Saul Bellow's first two novels, Dangling Man and The Victim, develop themes of angst and alienation common in both modernist and Jewish literature. The Adventures of Augie March, however, a sprawling, picaresque novel combining elements of Henry Fielding and Charles Dickens, yet transposed to the New World, announced a new voice in American literature. The Jewish element of the novel, while always present, is normalized. Jewishness, then, becomes not a mark of otherness, but simply one element of a new American identity, as Augie March scrambles for success, largely through his own effort and intelligence, making of him a quintesential American.
Perhaps even more so than The Adventures of Augie March, Henderson the Rain King (1959) is a wild adventure novel, one that takes place in a mythologized version of Africa not based on the actual continent. Bellow's only non-Jewish protagonist, Eugene Henderson, is an American incarnate, a tremendous individualist searching a vast continent while finding his identity. In one instance, he suggests that an African tribe should leave behind tradition, to create new traditions as needed, claiming that the Romans defeated the Jews because "they wouldn't fight back on Saturdays" and suggests that the tribe "Live . . . to make another custom." This assertion of self fashioning, of freedom, would seem to suggest that America's Jews leave behind the past.
Yet Bellow does not shed his Jewish identity to become a new, deracinated American. Through memories of the Holocaust as a negative prompt, and portraits of Jewish American intellectuals as positive icons, Bellow's work would continue to uphold Jewishness, albeit in a new context. As Eugene Goodheart explains, "Bellow's career oscillates between the present- and future-mindedness of his American identity and memories of the Yiddishkeit he imbibed with his mother's milk." In the bulk of Bellow's career, his characters form a new, hybrid identity, quintessentially Jewish and quintessentially American, old world intellectuals in a situation of unprecedented affluence and freedom. In Herzog (1964), probably Bellow's most acclaimed novel, the protagonist, Moses Herzog, deals with a situation prototypical for American novels at this time, notably in John Updike's work: infidelity and divorce. Absent the life-or-death issues of war and violence, absent poverty, divorce is probably the most meaningful plot element for an affluent America. Moses Herzog is especially beset as his wife has betrayed him with his best friend, and the two expect him to deal with a situation of primal anger with rational humanism. Herzog reacts by writing a series of anguished letters to friends, family, academics and politicians about the great issues of his day, melding the personal, intellectual, and social. The novel's end offers a fresh start, a tip to America as the land of renewal.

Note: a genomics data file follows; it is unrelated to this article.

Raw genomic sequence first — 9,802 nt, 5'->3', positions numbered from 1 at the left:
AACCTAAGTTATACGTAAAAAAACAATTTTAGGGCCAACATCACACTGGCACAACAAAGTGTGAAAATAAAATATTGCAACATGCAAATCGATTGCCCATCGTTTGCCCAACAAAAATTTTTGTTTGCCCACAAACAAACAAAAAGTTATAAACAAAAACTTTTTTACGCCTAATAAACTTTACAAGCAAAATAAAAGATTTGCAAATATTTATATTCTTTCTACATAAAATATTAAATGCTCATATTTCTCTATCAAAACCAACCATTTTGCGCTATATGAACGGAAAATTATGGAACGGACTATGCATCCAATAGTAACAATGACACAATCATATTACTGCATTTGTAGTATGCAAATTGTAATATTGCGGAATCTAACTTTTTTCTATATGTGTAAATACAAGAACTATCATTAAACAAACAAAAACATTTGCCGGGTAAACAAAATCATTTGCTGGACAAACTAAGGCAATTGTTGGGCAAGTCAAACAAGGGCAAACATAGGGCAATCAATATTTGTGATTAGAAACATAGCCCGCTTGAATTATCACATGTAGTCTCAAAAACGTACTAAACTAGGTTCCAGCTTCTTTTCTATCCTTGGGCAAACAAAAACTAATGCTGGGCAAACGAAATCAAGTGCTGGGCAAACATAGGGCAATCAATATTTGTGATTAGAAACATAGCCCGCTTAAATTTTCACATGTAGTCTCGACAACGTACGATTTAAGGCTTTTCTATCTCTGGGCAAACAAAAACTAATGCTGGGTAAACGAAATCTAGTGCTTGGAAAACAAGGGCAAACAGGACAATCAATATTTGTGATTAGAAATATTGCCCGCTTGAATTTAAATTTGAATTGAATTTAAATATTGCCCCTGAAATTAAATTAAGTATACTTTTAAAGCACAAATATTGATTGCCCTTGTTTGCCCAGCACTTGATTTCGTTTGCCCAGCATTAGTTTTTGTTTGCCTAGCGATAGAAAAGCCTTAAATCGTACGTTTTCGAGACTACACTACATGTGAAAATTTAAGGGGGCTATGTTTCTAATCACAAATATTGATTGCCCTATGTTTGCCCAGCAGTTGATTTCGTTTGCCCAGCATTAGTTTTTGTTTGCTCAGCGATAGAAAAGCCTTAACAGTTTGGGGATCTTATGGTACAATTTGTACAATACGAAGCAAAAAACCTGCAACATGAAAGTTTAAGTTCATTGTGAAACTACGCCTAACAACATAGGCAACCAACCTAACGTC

Indeed, like many Jews of his day, Bellow had come to see America as a kind of haven for Jews. If earlier Jewish intellectuals had maintained a favorable view of European socialism-defined as a skepticism with society as it exists in favor of an ideal vision-this idealism was fading for a portion of the intelligentsia, most notably the neoconservatives, with whom Bellow is sometimes associated. Several of his later novels did explore such issues, although sometimes in ways that couldn't be easily pigeon-holed. In Mr. Sammlers Planet an elderly Holocaust survivor is pursued by a black thief on the streets of New York. Although the highly educated Artur Sammler appears to represent an old-world civilization now destroyed, and the black thief new-world primitivism, in the conclusion, as Sammler watches the thief defeated and bleeding on the sidewalk, he experiences the human connection between the two. Sammler's Holocaust experience had given the lie to the veneer of civilization, and this lie is once again exposed.
The works of the aging Bellow grew more critical of America's youth, seeing them as shallow and selfish. In part this was a reaction to the protest culture of the 1960s and the campus "political correctness" that followed. In part, though, it seems to stem from America's disconnect with, and disrespect for, European culture and tradition, a critique made explicity by Bellow's friend and University of Chicago colleague Allan Bloom in The Closing of the American Mind (1987). The Dean's December (1982), for instance, depicts a college campus thriving with callow, radical youth, notably the protagonist's nephew.
If Bellow's later novels were increasingly political, they remained complex, humanistic portraits touched with humor and cynicism. His final novel, Ravelstein (2000), a fictionalized portrait of Allan Bloom, has been criticized as overly political, yet also praised a complex human portrait of an intellectual at war with the modern world. Bellow's oscillating position as embattled Jewish intellectual and contradictory humanist places him as central in the quest to define the Jewish position in America.
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